Supplemental Figure 9 (available at AJO.com ) shows an image from the baseline FA of a 66-year-old patient with an 18-month history of CRVO. There is widening of the foveal avascular zone and areas of retinal nonperfusion throughout the posterior pole. After 3 injections of ranibizumab, there was less retinal nonperfusion ( Supplemental Figure 10 , available at AJO.com ). Ten anti-VEGF injections were given between months 4 and 36 to try and manage edema while minimizing the number of injections and at month 36 there was a substantial increase in posterior retinal nonperfusion ( Supplemental Figure 11 , available at AJO.com ). A wide-angle FA at month 46 showed extensive retinal nonperfusion throughout the periphery ( Supplemental Figure 12 , available at AJO.com ) and scatter photocoagulation was done throughout the periphery anterior to the equator ( Supplemental Figure 13 , available at AJO.com ), after which recurrent edema seemed less severe, although injections of ranibizumab were still required at most visits through month 72 ( Supplemental Figure 14 , available at AJO.com ).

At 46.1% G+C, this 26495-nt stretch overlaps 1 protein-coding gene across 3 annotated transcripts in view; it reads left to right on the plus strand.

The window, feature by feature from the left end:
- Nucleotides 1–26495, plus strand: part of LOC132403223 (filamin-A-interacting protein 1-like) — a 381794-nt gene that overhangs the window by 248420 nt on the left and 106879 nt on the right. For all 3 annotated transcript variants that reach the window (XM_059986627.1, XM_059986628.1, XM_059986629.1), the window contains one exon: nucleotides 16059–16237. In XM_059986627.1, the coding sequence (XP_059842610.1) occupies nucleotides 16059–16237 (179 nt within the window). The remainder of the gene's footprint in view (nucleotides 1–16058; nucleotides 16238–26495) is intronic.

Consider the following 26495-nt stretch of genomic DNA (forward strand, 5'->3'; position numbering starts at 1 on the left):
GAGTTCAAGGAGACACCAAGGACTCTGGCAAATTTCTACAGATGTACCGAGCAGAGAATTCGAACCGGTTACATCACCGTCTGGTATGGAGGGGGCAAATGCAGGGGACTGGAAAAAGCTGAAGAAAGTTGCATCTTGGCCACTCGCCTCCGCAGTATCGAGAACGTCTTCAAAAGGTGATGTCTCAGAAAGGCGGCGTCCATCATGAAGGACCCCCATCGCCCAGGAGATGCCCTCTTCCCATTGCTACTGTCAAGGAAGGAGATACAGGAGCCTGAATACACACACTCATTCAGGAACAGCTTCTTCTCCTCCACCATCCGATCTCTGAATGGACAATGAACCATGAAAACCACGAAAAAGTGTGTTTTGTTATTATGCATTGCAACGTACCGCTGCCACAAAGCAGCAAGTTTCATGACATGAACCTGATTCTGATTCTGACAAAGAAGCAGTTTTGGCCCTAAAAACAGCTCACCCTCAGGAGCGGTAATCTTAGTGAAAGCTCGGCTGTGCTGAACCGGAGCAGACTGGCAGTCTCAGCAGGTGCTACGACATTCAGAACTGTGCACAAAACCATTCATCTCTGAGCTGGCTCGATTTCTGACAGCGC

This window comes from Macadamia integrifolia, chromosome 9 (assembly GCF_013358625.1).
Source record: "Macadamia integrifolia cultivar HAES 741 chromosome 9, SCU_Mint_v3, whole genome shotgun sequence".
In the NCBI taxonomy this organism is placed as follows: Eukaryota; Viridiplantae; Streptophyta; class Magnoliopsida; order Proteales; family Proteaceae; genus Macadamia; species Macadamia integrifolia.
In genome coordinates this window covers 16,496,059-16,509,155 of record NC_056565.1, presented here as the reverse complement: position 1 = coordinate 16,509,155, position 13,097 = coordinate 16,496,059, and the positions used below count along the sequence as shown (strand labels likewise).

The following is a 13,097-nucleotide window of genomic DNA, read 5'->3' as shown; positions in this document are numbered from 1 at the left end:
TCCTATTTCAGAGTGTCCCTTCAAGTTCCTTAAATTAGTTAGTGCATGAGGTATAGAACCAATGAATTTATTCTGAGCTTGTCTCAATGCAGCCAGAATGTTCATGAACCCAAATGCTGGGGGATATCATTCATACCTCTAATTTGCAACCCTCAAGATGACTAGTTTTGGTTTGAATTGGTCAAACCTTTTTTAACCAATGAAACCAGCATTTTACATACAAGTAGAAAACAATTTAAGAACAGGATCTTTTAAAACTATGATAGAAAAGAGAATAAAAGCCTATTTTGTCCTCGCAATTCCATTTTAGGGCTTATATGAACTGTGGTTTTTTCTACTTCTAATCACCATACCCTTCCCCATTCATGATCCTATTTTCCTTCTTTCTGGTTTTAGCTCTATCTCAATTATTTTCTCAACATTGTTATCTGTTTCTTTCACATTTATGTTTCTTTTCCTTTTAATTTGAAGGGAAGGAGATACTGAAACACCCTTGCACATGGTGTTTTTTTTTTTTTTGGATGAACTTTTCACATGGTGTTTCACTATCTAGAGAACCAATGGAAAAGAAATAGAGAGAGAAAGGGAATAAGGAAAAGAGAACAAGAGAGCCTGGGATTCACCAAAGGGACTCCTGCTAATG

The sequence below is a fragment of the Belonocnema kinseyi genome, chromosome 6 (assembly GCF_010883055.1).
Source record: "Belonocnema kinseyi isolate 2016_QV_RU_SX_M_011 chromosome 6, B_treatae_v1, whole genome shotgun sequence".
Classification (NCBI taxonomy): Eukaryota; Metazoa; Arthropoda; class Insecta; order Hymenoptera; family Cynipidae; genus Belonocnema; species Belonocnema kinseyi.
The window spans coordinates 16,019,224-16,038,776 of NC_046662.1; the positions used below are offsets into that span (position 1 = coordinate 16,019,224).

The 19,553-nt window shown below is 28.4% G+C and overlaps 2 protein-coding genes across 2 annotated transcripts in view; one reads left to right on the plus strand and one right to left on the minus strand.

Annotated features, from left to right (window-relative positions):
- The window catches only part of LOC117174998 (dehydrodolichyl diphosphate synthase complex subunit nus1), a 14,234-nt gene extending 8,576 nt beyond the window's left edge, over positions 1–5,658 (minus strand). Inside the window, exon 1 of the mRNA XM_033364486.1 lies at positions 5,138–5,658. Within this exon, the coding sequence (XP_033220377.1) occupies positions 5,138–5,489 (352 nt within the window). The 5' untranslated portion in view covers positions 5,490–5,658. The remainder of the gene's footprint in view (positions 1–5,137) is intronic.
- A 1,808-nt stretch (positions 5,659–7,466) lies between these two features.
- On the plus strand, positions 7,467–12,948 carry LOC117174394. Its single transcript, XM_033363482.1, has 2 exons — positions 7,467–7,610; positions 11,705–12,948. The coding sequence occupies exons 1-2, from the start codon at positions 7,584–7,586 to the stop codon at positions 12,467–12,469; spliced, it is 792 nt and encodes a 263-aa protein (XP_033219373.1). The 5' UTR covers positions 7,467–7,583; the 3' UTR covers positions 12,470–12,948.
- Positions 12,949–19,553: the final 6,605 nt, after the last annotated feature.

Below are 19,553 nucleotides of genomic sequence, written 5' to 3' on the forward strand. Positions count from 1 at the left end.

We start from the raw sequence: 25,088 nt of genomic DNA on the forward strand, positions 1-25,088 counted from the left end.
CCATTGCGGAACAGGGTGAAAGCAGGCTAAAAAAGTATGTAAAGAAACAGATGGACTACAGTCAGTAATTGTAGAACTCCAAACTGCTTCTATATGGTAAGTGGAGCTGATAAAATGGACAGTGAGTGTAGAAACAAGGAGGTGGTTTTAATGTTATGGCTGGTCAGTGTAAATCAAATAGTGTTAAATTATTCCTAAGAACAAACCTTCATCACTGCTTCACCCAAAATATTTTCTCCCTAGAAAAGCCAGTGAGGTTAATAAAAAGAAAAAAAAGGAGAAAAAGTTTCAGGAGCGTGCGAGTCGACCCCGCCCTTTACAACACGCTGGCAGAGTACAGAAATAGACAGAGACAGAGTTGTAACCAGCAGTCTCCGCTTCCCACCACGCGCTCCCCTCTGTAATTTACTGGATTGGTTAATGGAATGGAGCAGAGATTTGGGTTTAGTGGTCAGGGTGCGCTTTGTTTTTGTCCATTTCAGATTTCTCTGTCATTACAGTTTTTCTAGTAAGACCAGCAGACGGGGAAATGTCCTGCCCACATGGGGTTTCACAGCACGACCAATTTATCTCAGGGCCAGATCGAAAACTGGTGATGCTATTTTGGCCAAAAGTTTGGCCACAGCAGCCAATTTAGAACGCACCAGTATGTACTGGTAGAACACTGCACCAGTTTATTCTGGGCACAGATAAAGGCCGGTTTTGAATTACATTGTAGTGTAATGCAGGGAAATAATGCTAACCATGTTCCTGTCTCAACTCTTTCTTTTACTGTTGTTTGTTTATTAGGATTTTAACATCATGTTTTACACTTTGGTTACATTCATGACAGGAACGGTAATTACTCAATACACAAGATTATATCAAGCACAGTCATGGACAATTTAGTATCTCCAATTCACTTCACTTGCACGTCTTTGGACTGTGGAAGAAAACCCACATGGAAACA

Patients with BRVO who did not have at least 5 years of follow-up provided little information regarding change in retinal nonperfusion over time because of insufficient assessments, but their gradings are shown for completeness ( Figure 2 , Top). One had severe retinal nonperfusion at baseline that decreased to moderate at months 3 and 4 and then increased to severe at months 24 and 36. In the 11 patients with BRVO who completed at least 5 years of follow-up, posterior retinal nonperfusion at baseline was severe in 3, moderate in 3, mild in 2, none in 1, and not gradable in 2 ( Figure 2 , Bottom). The 2 patients with ungradable FAs at baseline had no retinal nonperfusion on their first gradable FA. At month 60, all patients who had severe or moderate retinal nonperfusion and 1 who had mild retinal nonperfusion at baseline had severe retinal nonperfusion, while the 4 remaining patients had no or mild retinal nonperfusion on their first gradable FA and at month 60. One patient who had severe retinal nonperfusion at baseline showed additional worsening of retinal nonperfusion between baseline and month 60 and 1 patient with no retinal nonperfusion on the first gradable FA had mild retinal nonperfusion at month 60. Thus, 54.5% of patients showed an increase in retinal nonperfusion category over the course of 5 years. Patients who had little or no retinal nonperfusion at baseline appeared less likely to progress, but the number of patients evaluated was too small to make any firm conclusions.